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Re: 2 ideas for NMAP, 1 open question
From: Lamont Granquist <lamont () scriptkiddie org>
Date: Fri, 24 May 2002 00:43:43 -0700 (PDT)

If anyone wants to look at the code I wrote its here:


On Fri, 24 May 2002, Fyodor wrote:
[ I'm redirecting this to nmap-dev since they are development comments
and so that people can respond immediately without moderation hassles
:)  -Fyodor ]

----- Forwarded message from Lamont Granquist <lamont () scriptkiddie org> -----

Date: Fri, 24 May 2002 00:12:12 -0700 (PDT)
From: Lamont Granquist <lamont () scriptkiddie org>
To: <nmap-hackers () insecure org>
Subject: 2 ideas for NMAP, 1 open question

ARP scan.

I've noticed that this is what happens anyways when you do a TCP or ICMP
scan on your local network (just think about it for a second).  You could
just cut to the chase and do this directly.  Ideally do it massively
parallel as well, so that you can do a fast local network discovery.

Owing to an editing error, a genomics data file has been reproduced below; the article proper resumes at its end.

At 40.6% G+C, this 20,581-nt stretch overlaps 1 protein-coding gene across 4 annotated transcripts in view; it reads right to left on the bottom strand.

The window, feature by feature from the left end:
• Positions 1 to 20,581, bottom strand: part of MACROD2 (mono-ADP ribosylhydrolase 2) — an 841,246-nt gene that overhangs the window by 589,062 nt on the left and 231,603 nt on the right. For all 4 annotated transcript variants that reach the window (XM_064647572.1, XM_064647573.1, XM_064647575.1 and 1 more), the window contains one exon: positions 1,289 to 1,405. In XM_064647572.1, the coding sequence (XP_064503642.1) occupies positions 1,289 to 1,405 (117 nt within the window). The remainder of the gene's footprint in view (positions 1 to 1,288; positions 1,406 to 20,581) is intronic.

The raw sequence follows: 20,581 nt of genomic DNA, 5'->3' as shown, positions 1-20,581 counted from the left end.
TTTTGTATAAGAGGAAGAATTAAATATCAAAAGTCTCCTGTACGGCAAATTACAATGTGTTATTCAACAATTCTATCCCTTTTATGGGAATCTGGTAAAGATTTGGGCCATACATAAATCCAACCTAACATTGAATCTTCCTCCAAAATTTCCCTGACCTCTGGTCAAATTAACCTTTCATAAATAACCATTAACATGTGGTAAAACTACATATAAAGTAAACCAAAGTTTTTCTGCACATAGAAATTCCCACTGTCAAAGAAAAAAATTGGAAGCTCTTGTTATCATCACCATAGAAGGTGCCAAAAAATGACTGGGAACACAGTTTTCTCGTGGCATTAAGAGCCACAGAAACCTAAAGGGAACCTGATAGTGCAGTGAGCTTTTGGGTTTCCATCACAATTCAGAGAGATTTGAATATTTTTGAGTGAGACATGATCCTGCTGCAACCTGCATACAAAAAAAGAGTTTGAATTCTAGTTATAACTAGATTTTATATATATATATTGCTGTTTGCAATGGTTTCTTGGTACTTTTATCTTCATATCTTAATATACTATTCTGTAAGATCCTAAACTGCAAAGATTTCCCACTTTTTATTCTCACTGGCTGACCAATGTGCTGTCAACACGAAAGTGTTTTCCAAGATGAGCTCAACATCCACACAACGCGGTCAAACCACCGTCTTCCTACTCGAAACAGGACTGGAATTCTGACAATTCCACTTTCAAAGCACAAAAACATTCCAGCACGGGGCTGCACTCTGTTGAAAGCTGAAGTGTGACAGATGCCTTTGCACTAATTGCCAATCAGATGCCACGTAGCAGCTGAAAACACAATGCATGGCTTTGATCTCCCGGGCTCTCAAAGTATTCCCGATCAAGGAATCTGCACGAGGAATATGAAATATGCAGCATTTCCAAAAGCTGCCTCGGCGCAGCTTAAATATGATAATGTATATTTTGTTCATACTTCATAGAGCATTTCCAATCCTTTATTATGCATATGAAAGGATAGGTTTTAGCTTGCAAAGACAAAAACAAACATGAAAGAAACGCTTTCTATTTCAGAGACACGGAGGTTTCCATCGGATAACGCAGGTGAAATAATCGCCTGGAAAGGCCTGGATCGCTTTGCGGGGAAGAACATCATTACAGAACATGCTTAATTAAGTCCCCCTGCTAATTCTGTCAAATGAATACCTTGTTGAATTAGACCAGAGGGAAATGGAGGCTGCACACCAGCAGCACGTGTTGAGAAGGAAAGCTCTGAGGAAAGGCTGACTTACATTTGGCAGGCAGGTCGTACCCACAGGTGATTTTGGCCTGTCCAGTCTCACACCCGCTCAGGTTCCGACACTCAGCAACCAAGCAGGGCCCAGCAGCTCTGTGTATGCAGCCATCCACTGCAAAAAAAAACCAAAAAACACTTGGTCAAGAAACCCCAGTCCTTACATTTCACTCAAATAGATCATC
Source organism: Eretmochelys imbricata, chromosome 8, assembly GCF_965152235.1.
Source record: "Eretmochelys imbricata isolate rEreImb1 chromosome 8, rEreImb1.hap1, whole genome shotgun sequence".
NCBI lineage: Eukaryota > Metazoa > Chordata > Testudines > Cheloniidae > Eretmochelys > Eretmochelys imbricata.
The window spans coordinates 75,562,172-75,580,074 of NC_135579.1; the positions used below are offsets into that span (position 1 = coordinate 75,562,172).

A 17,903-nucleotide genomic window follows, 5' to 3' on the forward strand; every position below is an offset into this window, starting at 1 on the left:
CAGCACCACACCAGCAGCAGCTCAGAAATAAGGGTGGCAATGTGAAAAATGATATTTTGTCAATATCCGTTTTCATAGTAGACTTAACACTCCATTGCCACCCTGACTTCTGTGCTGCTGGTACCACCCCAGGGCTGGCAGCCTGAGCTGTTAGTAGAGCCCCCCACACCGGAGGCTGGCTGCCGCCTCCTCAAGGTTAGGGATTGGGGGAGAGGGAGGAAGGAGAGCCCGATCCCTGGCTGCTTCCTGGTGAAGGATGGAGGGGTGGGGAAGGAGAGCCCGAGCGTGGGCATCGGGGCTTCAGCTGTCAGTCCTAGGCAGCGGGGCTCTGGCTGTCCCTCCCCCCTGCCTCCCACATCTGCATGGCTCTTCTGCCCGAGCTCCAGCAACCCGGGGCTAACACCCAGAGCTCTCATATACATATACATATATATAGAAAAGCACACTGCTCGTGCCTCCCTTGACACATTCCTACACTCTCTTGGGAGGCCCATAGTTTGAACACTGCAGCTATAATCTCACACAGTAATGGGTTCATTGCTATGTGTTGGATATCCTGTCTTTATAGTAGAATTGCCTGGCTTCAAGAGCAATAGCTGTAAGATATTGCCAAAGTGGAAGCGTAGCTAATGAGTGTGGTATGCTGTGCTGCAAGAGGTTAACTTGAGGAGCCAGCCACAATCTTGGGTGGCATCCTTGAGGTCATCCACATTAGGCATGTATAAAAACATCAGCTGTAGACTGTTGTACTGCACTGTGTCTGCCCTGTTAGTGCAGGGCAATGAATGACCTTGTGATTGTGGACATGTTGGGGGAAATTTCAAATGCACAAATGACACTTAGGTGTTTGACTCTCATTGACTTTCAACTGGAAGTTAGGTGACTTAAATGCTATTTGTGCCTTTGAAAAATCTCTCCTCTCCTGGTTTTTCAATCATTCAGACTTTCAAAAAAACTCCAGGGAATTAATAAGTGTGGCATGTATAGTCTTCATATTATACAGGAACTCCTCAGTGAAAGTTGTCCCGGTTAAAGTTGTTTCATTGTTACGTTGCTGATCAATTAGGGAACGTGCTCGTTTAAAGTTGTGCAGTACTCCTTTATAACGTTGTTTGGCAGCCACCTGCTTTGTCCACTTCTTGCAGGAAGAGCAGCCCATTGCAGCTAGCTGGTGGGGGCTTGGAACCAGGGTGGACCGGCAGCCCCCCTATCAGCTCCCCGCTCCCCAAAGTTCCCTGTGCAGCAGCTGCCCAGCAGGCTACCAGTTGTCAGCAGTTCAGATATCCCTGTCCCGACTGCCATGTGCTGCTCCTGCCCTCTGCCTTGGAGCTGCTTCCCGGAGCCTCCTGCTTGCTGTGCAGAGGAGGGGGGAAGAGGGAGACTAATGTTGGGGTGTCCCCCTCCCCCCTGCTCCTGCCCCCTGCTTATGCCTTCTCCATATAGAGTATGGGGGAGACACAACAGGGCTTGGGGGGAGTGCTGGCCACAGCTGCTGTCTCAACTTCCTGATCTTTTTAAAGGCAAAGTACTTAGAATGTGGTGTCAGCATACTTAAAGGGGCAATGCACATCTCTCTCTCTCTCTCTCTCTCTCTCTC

Really NMAP should know what networks are on your local interfaces and you
should be able to specify just with a couple switches that you want to do
a complete local network discovery.


I talked with Fyodor about this way back and the problem here is that many
people use NMAP on non-ethernet networks.  That means that if you use
Libnet and link-layer output in some circumstances you need to code it
very carefully so that you fall back to raw sockets in other cases.  You
should only extend NMAP and not break it for anyone.  Also, in a lot of
circumstances it should be possible to implement features both using raw
sockets and link-layer output, NMAP should provide switches so the user
could choose (based on architecture and version, one or the other might be
broken).  Libnet might make ARP scanning a lot easier to implement, and I
think the link-layer output could be useful in other circumstances to play

I tried doing both of the above in some prototype code for a stand-alone
scanner, but it needs to get rewritten and cleaned up, and I don't have
the time.  I definitely don't have the time to try to figure out how to
get it into NMAP.


Anyone got any ideas for how to ping sweep an entire 64-bit address space,
corresponding to one network?  IPv6 seems to pose some interesting

----- End forwarded message -----

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